CalSTRS, acting on the advice of the Townsend Group, has written down the value of its investment to zero because the board believes the impairment permanent. Meanwhile, CalPERS has not set a current value on its investment. The approach is not exceptional for CalPERS. The system did not place a value on many of its investments in single-family homes when this sector began appreciating in the 1990s. It maintained the neutral stance through 2007, only placing values on the assets when the single-family market soured in 2008. There are several serious issues with the Manhattan purchase. BlackRock and Tishman have had a much harder time than anticipated converting the rent-controlled units to market rents. They also are burdened with $4.4 billion in debt. Another difference between the two funds has been their approach to poorly performing assets. CalPERS has given multiple properties back to lenders; CalSTRS has not done this once. CalPERS and its real estate manager Hines returned three Emeryville office buildings in the Watergate complex to Pacific National Bank in mid-July. Hines and CalPERS still hold a fourth building in the complex that was not in default. Hines and CalPERS acquired the four buildings and a restaurant in late 2006 for $335 million. They defaulted on a $152 million loan, and CalPERS walked away from a $100 million equity investment. Over the summer, CalPERS also returned a Palm Beach Gardens, Fla., shopping center to the lender. The pension fund paid more than $200 million to acquire the property in 2007 in a venture the pension fund has with Illinois-based Miller Capital Advisory. Miller Capital is a real estate manager that invests only in retail properties. Some have speculated that other assets in this portfolio will be returned to lenders as well. CalPERS is also looking at the loss of another $100 million equity investment in association with a troubled residential portfolio in East Palo Alto. On Sept. 25, Wells Fargo & Co., which inherited a $243 million loan against the portfolio loan when it bought Wachovia Bank N.A., filed notices of loan default. If the foreclosure is completed, as is widely expected, CalPERS’ equity will be completely wiped out. n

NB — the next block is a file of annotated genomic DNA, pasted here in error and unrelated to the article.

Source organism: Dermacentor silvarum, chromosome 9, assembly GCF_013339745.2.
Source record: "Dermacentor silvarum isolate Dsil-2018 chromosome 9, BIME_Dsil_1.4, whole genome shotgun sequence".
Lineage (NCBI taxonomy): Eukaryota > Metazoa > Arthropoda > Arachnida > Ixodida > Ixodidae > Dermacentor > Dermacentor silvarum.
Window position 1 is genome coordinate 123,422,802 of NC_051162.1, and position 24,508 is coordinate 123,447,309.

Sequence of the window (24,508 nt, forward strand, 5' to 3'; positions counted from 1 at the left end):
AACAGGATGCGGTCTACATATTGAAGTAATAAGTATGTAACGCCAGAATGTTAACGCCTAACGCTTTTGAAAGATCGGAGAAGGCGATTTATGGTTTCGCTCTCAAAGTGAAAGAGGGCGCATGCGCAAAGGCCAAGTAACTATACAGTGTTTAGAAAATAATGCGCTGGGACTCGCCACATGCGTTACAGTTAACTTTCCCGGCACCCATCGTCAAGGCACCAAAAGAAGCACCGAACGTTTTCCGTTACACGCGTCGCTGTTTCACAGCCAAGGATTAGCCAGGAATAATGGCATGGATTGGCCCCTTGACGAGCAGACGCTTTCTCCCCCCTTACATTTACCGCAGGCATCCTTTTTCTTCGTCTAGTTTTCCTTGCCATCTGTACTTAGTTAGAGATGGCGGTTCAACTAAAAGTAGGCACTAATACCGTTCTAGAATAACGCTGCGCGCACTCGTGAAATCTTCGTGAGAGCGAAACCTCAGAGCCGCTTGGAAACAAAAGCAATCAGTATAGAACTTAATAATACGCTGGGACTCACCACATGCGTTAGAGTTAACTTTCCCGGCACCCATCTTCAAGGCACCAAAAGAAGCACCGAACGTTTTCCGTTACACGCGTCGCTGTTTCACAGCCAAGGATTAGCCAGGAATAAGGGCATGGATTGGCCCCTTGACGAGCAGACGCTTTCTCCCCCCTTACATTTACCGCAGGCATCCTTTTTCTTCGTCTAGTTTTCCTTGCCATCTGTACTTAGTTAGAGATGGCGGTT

provider of research and consulting services. Institutional Real Estate Inc. is a publisher and consulting company based in San Ramon. It serves the commercial real estate investment marketplace. Still, others, like CalSTRS, are sniffing around for opportunity. At its August board meeting, the pension fund approved a move to increase its targeted allocation to real estate from 12 percent to 15 percent over the next several years. The increased allocation is premised on finding good opportunities, and the board intends to evaluate the strategy every six months, in June and December each year. According to board minutes, the board believes that “[m]oving the target better positions the portfolio for future growth.” Over the next year, CalSTRS intends to focus on the basics, managing its existing properties to maximize occupancy and revenues. It also wants to lower portfolio leverage and obtain better terms from existing managers to control costs. CalSTRS and CalPERS have taken strikingly different approaches to how they are handling their current real estate holdings and losses. The implications of their decisions could be lasting. Beginning in the late 1980s up until 2007, fund managers competed heavily for CalPERS’ business on the premise that a CalPERS allocation signified an arrival or coming of age. In addition, other funds watched CalPERS’ activities for signals on how and where they should consider investing as well. But CalPERS’ struggles in the last year, including giving properties back to lenders and incurring hundreds of millions of dollars in equity losses, has undermined its historic prestige. On the other hand, CalSTRS, which has operated in CalPERS’ shadow for many years, has gained respect for its handling of the crisis. One example of the contrast between the two systems’ managements involves their investments in the enormous Stuyvestant Town and Peter Cooper Village apartment complex in Manhattan. CalSTRS invested $100 million when BlackRock Realty and Tishman Speyer Properties bought the 11,232 units in 2006 for $5.4 billion. CalPERS invested $500 million.
“There is a statistic floating around out there that 30 percent of the [real estate] fund managers here at the beginning of 2008 won’t be here at the end of the market correction, and that is probably right.” Micolyn Yalonis, principal, The Townsend Group
Institutional Investment in Real Estate New Capital Alloocation to Real Estate ($B)
80 70 60 50
New Capital Alloocation to Real Estate ($B)
40 59 30
37 46 31
Actual Capital Flows